Osteoporosis FAQs

What is osteoporosis?

osteoporosis whatisit

Osteoporosis is a bone condition where you have weakness or decreased strength in your bones. Osteoporosis is caused by the loss or breakdown of bone and can also be referred to as low bone mass (quantity). Loss and breakdown of bone can lead to bone fractures especially in areas of the spine, wrist, hip, and shoulder.

Osteoporosis can occur in both women and men and typically occurs later in life. Bone loss has no symptoms until you break a bone. Breaking bones can decrease your ability to carry out everyday activities, cause disfigurement, and affect your mobility and even self-esteem.

What causes osteoporosis?

There is no single cause for osteoporosis because bone loss can occur as a result of many risk factors. Some of these risk factors can be things you can change (potentially modifiable) and some of these risk factors are things you cannot change (non-modifiable).

Risk factors that contribute to development of osteoporosis include:

  • Age
  • Gender (women more likely than men)
  • Genetic susceptibility (often detected by having a parent with a history of hip fracture)
  • Menopause, especially if prior to age 45
  • Use of certain medications
  • Having a medical condition that may contribute to bone loss such as thyroid conditions, hormone disorders, Rheumatoid Arthritis, Celiac disease, conditions that affect the absorption of foods, chronic liver or lung disease
  • Low body weight
  • Consuming 3 or more alcoholic drinks per day
  • Smoking
  • Having a sedentary (inactive) lifestyle

Having one or more of these risk factors that causes osteoporosis can increase your chances of breaking a bone. A fragility fracture is commonly used to describe the type of fracture (breaking of bone) that occurs with osteoporosis. When you break a bone with a fall that was from standing height or less, this is referred to as a fragility fracture. The most common site for a fragility fracture is the spine, wrist, hip, and shoulder.

Bone Density Tests

This is an enhanced type of x-ray exam used to measure the density of your bones – it is known as a dual energy x-ray absorptiometry (DXA or DEXA). As you lay on a special exam table, an x-ray is used to scan your spine, one (or both) hips to determine the amount of x-ray that can pass through your bones. A radiologist will interpret your exam by analyzing the images taken, and send a report to your referring doctor. Your result will often be reported in the form of a score:

T-Score: This is a mathematical number (the number of standard deviations above or below the average) showing the amount of bone you have compared to that of an AVERAGE younger/healthy adult with peak bone mass of the same gender. A negative T-score means you are below the average. The lower the T-score, the farther below average your bone density is.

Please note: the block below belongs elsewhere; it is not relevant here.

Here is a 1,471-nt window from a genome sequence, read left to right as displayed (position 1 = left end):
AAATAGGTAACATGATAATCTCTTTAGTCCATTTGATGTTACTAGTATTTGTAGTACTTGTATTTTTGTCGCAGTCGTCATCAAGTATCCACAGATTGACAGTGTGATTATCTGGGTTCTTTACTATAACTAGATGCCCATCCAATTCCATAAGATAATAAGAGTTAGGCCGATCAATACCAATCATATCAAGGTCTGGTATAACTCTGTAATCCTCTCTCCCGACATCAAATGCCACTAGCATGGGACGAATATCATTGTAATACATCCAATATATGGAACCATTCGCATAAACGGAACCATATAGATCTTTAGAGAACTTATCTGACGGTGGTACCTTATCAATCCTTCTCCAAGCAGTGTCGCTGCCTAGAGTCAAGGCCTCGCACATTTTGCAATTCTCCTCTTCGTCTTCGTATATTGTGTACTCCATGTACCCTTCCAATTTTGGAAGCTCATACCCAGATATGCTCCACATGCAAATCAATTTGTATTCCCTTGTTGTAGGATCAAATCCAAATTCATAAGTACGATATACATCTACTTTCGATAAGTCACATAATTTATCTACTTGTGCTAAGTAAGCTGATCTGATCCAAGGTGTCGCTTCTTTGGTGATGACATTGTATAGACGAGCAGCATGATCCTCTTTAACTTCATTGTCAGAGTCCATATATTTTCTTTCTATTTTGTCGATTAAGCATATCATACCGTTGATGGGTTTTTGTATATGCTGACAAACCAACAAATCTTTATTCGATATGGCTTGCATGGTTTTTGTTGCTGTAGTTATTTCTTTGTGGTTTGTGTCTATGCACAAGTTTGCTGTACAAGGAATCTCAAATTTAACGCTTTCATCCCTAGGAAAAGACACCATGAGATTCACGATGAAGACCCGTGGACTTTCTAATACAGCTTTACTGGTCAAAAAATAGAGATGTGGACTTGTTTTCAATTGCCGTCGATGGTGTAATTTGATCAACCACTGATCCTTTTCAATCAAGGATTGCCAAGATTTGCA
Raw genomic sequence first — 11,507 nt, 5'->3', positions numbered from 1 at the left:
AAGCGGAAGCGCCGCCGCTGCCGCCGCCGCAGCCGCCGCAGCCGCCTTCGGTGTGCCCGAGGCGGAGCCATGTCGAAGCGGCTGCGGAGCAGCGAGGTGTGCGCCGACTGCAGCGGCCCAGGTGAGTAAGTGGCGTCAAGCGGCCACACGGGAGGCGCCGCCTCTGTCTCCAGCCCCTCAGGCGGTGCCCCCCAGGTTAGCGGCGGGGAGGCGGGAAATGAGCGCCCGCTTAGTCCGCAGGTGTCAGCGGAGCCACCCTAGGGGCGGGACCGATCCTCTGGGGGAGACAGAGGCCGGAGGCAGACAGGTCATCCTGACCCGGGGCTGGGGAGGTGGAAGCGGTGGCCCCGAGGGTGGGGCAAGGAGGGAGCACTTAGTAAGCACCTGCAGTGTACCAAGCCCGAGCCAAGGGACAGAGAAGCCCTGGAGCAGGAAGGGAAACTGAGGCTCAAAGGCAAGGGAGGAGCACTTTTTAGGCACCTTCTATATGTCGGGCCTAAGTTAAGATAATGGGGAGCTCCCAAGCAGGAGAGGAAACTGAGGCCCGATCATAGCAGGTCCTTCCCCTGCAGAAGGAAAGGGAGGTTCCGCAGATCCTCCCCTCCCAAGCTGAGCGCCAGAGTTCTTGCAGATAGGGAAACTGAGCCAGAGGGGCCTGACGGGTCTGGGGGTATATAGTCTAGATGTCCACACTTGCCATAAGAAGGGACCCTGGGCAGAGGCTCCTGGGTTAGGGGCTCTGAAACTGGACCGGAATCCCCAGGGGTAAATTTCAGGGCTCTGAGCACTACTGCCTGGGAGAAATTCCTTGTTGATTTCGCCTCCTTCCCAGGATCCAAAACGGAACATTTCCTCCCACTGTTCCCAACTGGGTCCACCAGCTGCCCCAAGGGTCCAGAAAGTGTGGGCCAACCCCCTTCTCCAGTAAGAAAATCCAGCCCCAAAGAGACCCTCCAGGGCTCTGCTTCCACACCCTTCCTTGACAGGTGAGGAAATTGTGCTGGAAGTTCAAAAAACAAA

A DXA or DEXA BMD is one diagnostic tool often used to help diagnose osteoporosis and assist in determining an individual’s risk for developing a fracture(s) over time; it is not a routine test to be done automatically each year, but rather should be carefully selected based upon the presence or absence of other fracture risk factors. It is important to remember the risk of developing osteoporosis is not determined by one diagnostic tool or test alone. Having a low BMD is only ONE risk factor for Osteoporosis. You also need to consider the other risk factors that cause osteoporosis.

What are my chances of having a fracture?

Having one or more of the risk factors that causes osteoporosis can increase your chances of breaking a bone. There are two tools that can be used to calculate the risk of you having a fragility fracture over the next 10 years: the CAROC (Canadian Association of Radiologists/Osteoporosis Canada) risk calculator and the FRAX® (World Health Organization) risk calculator. Your risk of breaking a bone over the next 10 years is calculated in the form of a percentage.

CAROC (Canadian Association of Radiologists/Osteoporosis Canada)

This is a tool used by medical professionals to calculate your absolute 10-year risk of having a fracture. It will look at your BMD, age, gender, fracture history and steroid use to determine your 10-year risk of having a fracture. This is the link to the CAROC tool: http://www.osteoporosis.ca/multimedia/pdf/CAROC.pdf

FRAX® (World Health Organization)

This is a tool developed by the World Health Organization (WHO) to calculate the risk of you having a hip fracture or major orthopaedic fracture (spine, forearm, hip and shoulder) over the next 10 years. Your risk is calculated according to the region (CANADA) you live, and provides an estimate of the percentage chance of you breaking a bone (hip and major orthopaedic) over the next 10 years. This is the link to the FRAX® tool: http://www.shef.ac.uk/FRAX/

Nutrition for Bone Health

Calcium/Vitamin D

Calcium

calcium

What is Calcium and what does it do for my bones?

Calcium is a mineral that is used for different biochemical processes in your body. Its main role is to build and maintain strong bones and teeth. Make sure you are getting enough calcium every day.

How much Calcium do I need?

The table below shows how much calcium you need daily.

 

Daily calcium recommendations from food and supplements combined
AgeMilligrams (mg) per day
19 to 50 years 1000 mg